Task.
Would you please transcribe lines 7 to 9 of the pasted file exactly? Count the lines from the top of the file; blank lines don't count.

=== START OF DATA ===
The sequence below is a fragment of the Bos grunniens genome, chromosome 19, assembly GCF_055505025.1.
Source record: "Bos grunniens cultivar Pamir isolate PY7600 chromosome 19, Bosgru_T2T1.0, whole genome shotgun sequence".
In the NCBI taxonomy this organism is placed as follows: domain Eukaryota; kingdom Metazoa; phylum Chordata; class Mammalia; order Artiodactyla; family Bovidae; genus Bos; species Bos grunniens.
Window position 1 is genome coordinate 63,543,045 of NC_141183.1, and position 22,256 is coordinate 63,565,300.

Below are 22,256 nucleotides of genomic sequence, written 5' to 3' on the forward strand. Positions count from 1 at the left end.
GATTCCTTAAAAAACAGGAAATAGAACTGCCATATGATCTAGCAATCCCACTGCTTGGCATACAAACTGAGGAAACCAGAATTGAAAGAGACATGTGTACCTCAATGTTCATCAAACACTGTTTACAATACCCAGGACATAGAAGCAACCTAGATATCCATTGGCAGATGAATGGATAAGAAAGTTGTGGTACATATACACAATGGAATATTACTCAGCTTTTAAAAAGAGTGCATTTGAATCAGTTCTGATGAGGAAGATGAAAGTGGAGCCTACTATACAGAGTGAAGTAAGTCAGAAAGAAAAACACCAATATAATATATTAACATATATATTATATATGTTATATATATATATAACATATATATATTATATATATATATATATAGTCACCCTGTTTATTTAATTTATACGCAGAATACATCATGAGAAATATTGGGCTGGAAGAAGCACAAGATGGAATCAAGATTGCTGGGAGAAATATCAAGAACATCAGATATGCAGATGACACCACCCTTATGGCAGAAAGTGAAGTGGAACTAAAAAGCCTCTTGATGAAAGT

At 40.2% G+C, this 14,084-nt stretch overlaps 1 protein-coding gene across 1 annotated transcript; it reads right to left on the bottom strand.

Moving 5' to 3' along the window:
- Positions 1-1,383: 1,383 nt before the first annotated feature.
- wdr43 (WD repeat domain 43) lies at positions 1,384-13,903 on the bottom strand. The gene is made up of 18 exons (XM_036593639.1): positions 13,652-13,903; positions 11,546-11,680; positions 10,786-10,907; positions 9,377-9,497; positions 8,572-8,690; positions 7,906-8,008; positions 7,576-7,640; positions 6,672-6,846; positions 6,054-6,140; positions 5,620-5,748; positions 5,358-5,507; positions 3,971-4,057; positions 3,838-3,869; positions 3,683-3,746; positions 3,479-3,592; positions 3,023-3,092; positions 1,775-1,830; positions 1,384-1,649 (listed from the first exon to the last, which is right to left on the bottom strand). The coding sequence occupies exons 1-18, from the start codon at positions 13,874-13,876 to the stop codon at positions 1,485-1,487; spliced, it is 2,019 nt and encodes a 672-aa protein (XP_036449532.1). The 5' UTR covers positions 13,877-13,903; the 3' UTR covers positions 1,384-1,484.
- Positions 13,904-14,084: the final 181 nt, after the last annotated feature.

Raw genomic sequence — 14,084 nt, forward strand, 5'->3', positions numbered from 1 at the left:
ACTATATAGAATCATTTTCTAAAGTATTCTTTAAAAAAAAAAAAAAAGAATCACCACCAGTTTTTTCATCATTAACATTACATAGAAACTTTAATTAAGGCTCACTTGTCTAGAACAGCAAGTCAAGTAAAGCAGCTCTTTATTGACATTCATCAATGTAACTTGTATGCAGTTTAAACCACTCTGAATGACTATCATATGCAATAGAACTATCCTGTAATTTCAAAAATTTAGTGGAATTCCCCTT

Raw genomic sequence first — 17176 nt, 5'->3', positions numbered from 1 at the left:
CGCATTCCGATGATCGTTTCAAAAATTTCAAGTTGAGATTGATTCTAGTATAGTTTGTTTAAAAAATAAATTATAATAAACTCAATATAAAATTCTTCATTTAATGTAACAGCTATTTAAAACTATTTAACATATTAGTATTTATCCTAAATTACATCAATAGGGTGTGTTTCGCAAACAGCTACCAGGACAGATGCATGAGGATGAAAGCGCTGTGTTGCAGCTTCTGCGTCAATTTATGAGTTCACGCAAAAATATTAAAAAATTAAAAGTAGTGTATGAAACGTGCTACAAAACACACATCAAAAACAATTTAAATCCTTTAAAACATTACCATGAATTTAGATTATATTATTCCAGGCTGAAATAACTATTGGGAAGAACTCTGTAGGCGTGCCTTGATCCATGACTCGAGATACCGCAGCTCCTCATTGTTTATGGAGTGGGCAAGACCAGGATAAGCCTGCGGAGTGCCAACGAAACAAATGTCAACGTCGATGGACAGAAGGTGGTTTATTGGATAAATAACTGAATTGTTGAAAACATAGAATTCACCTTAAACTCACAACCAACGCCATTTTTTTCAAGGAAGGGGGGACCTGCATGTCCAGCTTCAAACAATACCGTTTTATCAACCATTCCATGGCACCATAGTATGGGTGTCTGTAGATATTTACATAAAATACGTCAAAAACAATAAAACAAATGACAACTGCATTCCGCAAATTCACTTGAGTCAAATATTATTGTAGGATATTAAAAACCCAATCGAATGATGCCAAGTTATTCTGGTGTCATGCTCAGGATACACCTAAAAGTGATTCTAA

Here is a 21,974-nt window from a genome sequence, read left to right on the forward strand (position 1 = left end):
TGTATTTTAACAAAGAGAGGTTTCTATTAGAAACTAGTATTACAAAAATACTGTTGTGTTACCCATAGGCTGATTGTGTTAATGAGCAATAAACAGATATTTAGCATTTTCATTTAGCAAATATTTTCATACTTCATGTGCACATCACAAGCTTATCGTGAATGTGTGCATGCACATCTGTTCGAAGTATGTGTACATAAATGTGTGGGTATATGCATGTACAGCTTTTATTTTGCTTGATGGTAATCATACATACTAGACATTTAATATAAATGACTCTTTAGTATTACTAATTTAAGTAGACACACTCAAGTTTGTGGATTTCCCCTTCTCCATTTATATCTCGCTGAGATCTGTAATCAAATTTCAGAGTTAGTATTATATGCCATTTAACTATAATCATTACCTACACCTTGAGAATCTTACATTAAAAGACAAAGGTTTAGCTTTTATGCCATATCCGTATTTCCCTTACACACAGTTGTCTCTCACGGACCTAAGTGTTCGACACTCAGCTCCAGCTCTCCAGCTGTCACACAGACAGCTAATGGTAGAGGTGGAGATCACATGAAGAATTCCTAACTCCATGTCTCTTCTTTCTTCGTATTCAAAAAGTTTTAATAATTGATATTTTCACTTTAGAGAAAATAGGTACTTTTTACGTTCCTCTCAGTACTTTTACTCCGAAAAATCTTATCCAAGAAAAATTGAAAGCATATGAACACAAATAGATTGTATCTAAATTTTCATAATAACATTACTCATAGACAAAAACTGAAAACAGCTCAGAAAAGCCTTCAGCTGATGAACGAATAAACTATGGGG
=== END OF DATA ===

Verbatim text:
At 40.2% G+C, this 14,084-nt stretch overlaps 1 protein-coding gene across 1 annotated transcript; it reads right to left on the bottom strand.

Moving 5' to 3' along the window:
- Positions 1-1,383: 1,383 nt before the first annotated feature.